January Walking Tour – Welcome. Please Come In.
Come for the plants, stay for the science, art, education, library, films, food and drinks! Plants touch all our lives without us even noticing, and as winter sets in, you can reconnect to nature through different avenues. Where should you begin? I suggest entering through the Freyer – Newman Center for Science, Art and Education, north of the Gardens’ main entrance on York Street. No admission is required to access the first floor, which includes the Helen Fowler Library and Copper Door Coffee Shop.
- As you enter the building, you will pass our state-of-the-art classrooms for the School of Botanical Art & Illustration. The school offers something for everyone, from those exploring art to the serious artist, and has classes online and in person. This is a beautiful way to connect to nature and improve your drawing skills, as well as increase your plant knowledge at the same time.
- After you have checked in at the visitor services desk, you will see our Natural History Collections behind the glass wall. Housed here are the Kathryn Kalmbach Herbarium of Vascular Plants, Sam Mitchel Herbarium of Fungi, and the Collection of Arthropods (DBGA). From Southern Rocky Mountain Region plants and mushrooms to insects and spiders found within the Gardens, we have it all. All three collections can be explored online or, even better, email firstname.lastname@example.org to schedule a tour.
- One of the hidden gems of the Gardens, located next door to the Natural History Collections, is the Helen Fowler Library. Here, members can check out books. Members and non-members can do a little research or get some gardening questions answered by a Colorado Master Gardener (check our website for Gardening Help Colorado Master Gardener hours). In need of a Sensory Processing and Autism Resource Kit (S.P.A.R.K.) to use while exploring the York Street Gardens? Check one out for free at the library! These backpack kits were designed and created by the Autism Community Store in partnership with the Autism Society of Colorado.
- If you paid for admission, it’s time to head upstairs to explore our current exhibitions in the art galleries. Many visitors have come for premier art exhibitions featuring the likes of Henry Moore, but the Gardens’ exhibits team is always pushing the boundaries, inviting us to stretch our imaginations on the fusion of art and nature. The galleries offer a more intimate venue for viewing botanical illustrations, paintings, photography, sculptures and installations.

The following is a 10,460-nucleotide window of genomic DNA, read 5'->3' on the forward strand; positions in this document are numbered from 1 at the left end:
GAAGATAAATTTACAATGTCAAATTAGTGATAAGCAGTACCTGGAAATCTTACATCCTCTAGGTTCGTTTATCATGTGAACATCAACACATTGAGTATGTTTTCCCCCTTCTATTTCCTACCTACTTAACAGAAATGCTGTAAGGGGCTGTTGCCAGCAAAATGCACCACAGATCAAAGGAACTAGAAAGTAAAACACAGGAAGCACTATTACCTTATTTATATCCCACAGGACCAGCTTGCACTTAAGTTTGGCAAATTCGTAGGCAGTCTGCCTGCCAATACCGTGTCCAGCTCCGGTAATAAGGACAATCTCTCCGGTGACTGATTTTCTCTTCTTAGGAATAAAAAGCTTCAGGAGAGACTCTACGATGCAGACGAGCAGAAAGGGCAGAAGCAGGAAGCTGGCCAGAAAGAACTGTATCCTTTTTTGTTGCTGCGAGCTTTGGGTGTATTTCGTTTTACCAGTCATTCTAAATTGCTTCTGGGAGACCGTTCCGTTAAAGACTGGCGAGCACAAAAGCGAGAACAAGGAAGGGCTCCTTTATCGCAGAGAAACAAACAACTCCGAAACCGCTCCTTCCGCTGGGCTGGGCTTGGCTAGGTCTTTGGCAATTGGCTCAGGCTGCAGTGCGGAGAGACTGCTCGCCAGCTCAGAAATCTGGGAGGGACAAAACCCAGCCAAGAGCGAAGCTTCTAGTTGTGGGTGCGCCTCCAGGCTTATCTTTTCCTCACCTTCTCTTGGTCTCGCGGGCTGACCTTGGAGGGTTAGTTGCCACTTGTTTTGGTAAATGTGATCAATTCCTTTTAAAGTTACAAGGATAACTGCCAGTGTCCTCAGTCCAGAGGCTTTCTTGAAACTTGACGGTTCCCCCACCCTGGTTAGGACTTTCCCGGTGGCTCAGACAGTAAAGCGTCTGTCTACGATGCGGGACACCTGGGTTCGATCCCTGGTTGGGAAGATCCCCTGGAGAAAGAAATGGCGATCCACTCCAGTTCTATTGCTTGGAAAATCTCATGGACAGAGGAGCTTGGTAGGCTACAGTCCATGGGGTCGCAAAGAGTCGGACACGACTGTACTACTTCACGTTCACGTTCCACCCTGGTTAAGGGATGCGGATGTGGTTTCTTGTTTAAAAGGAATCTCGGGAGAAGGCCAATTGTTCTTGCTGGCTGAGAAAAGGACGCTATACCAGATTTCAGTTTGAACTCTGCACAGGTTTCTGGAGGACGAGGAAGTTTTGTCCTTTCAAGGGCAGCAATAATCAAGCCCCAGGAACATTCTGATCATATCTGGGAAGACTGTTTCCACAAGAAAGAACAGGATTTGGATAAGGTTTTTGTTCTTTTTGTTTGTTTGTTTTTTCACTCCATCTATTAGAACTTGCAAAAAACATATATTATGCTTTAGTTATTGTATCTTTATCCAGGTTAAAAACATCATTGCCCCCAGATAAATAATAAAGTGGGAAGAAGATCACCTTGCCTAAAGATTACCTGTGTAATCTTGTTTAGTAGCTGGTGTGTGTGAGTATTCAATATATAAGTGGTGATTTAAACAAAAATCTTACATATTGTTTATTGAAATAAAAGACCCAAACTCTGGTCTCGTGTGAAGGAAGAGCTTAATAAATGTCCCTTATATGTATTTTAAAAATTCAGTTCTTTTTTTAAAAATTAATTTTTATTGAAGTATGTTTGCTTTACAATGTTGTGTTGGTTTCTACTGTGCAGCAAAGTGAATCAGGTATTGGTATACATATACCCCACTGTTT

- Ready to sit for a bit? The Center houses the Sturm Family Auditorium where, on most days, you can watch a documentary produced by Denver Botanic Films (established in 2021) to create another powerful bridge between people and plants. Currently running is “Amache Rose.” This 29-minute film tells the story of a high desert rose grown by a prisoner of The Granada Relocation Center, or Camp Amache, an incarceration site in southeastern Colorado that unjustly imprisoned Japanese Americans from 1942-1945.
- By now, you might be a little thirsty or hungry and the Gardens has just the solution. Cross the Freyer – Newman Center bridge and head to Offshoots Café. There are delicious offerings for breakfast and lunch. If you just need a drink and snack, they have you covered as well.
- If you are feeling refreshed and have more time, you can explore our indoor gardens. The Boettcher Memorial Tropical Conservatory (dedicated in 1966) offers a warm retreat. You can leave the Tropical Conservatory and walk through Marnie’s Pavilion (with its gorgeous orchids, ferns and other tropical plants) on your way to the Orangery. Evocative of Renaissance European greenhouses, here you can take the time to read a book among a lush display of citrus trees and rotating plant displays.
As winter progresses, come for a visit. The Gardens will have a new film premiering in February and the art galleries will always have pieces to uplift or provoke. The herbaria and library will be waiting for you. So, come inside and stay awhile.
Photos by Holly G. Haynes